27 Aug 2018 --- Bioplastic packaging is gaining popularity in a global market driven by sustainability demands. Yet the inherent difficulties in finding mainstream definitions for the many complex variations in bio-based materials means that bioplastics do not always get the attention from regulatory bodies that they deserve. PackagingInsights speaks exclusively to Hasso von Pogrell, Managing Director of European Bioplastics (EUBP), about the message his organization is working to promote.
Click to Enlarge“The ambition of EUBP is to promote bioplastics all over Europe and, if possible, beyond. In order to do that, we update our members on the latest information and legislation and lobby in Brussels with the aim of achieving favorable legislation – or at least try to avoid being hit by unfavorable legislation. Once a year, we run a very big bioplastics conference where we gather 300–400 people from all parts of the value chain together.”
EU regulations: Seeking a level playing field
Von Pogrell is concerned that the EU does not provide bioplastics with an “equal platform to conventional plastics and biofuels.”
“We want a level playing field for bioplastics when competing for markets and raw materials,” says von Pogrell. “Currently, both the oil industry and the biofuels are greatly subsidized and, whereas we do not seek for subsidies ourselves, is it time for the EU to phase out those existing (oil) subsidies.”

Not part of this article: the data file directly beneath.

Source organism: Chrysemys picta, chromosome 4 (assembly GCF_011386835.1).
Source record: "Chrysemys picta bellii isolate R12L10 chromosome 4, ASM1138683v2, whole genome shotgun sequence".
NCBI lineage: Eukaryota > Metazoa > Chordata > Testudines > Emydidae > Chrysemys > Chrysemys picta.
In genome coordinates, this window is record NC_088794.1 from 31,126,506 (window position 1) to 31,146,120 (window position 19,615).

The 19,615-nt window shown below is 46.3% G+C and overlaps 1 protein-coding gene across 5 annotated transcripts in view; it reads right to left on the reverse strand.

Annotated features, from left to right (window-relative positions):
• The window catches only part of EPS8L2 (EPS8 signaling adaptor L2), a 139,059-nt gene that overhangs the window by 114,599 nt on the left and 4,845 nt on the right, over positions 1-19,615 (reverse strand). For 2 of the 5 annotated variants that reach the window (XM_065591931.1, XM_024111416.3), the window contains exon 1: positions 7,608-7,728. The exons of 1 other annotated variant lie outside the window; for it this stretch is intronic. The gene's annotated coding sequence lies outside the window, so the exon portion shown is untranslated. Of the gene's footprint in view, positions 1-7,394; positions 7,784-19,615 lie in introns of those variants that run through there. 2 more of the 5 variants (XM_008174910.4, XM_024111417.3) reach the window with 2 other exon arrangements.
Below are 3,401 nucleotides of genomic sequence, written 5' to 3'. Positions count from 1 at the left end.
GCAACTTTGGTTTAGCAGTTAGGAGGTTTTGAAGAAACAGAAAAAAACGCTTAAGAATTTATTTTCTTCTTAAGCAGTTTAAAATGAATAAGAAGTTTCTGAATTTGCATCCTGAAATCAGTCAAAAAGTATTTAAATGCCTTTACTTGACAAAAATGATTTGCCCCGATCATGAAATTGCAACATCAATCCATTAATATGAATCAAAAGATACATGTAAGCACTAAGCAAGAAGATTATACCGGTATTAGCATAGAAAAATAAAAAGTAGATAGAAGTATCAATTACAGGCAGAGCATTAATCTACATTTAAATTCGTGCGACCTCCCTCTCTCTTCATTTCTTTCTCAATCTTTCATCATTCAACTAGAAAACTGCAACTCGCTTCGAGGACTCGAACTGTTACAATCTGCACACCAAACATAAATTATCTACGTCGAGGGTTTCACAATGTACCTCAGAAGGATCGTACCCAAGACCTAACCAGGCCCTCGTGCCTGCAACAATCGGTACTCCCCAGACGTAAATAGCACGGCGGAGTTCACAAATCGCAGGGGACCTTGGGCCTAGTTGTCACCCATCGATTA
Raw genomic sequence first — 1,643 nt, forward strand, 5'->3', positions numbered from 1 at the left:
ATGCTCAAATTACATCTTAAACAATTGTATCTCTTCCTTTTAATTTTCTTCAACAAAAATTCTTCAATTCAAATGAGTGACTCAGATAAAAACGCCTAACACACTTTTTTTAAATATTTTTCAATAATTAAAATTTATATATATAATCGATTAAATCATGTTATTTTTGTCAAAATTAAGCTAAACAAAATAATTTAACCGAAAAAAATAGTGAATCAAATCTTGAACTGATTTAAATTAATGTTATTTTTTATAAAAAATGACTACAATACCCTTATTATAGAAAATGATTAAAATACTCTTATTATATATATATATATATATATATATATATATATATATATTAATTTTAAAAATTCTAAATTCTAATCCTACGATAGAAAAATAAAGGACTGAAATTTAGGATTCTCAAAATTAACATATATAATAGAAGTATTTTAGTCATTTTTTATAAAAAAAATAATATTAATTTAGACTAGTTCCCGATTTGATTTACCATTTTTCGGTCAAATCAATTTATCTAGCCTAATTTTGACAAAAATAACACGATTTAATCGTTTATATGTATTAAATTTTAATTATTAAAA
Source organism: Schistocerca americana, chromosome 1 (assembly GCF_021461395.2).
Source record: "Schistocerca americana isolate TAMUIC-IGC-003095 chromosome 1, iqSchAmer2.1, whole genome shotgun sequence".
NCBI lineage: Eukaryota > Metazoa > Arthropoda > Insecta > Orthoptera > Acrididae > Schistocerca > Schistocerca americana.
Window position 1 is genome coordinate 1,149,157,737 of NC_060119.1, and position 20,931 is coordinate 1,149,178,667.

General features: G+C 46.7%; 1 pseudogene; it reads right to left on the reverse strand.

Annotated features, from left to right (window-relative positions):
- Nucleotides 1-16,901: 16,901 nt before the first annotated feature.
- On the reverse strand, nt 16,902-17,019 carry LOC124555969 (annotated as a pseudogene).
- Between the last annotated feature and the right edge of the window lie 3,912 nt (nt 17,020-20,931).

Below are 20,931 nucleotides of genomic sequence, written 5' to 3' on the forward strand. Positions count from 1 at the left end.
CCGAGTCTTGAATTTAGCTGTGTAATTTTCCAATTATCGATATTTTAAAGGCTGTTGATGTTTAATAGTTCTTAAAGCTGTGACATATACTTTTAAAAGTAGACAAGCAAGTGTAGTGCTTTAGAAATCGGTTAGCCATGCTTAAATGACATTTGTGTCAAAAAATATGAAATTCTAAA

“To our mind, this new EU legislation on single-use plastics is being pushed through much too quickly and without considering all the possible alternatives,” says von Pogrell. “We all agree that we need to reduce the amount of single-use plastics, but we must also be aware that we are not going to be living in a world without it – food will still need to be wrapped and transported – so the question is what the most sustainable solution for that is. I think an outright ban without having actual solutions in place is difficult.”
Chairman of the EUBP, François de Bie, recently referred to the May EU Directive against single-use plastics as “vague on sustainable alternatives” for its failure to acknowledge bioplastic options.
“The Commission seems to be thinking about paper and cardboard as a sustainable solution, but I am not sure that this has been thought through,” says von Pogrell. “Many paper and cardboard packs are prone to contain potentially dangerous legacy elements from former recycling. Therefore, and for reasons of barrier properties, in many cases they need a layer of plastic, and that, of course, creates biodegradability issues. However, a bioplastic coating on a paper package is a good solution because it can create a 100 percent biodegradable package.”
Definitions and misconceptions
Why exactly is the EU failing to promote the bioplastic alternative? According to von Pogrell, it is also an issue of norms and definitions. “The confusion already starts with the definition of bioplastics, and when it comes to biodegradability, you get into the nitty-gritty about the norm you need to cover in order to call yourself biodegradable,” he explains.
EUBP specify three main bioplastic groups:
- Biobased or partially biobased non-biodegradable plastics such as biobased PE, PP, or PET (so-called drop-ins) and biobased technical performance polymers such as PTT or TPC-ET;
- Plastics that are both biobased and biodegradable, such as PLA and PHA or PBS;
- Plastics that are based on fossil resources and are biodegradable, such as PBAT.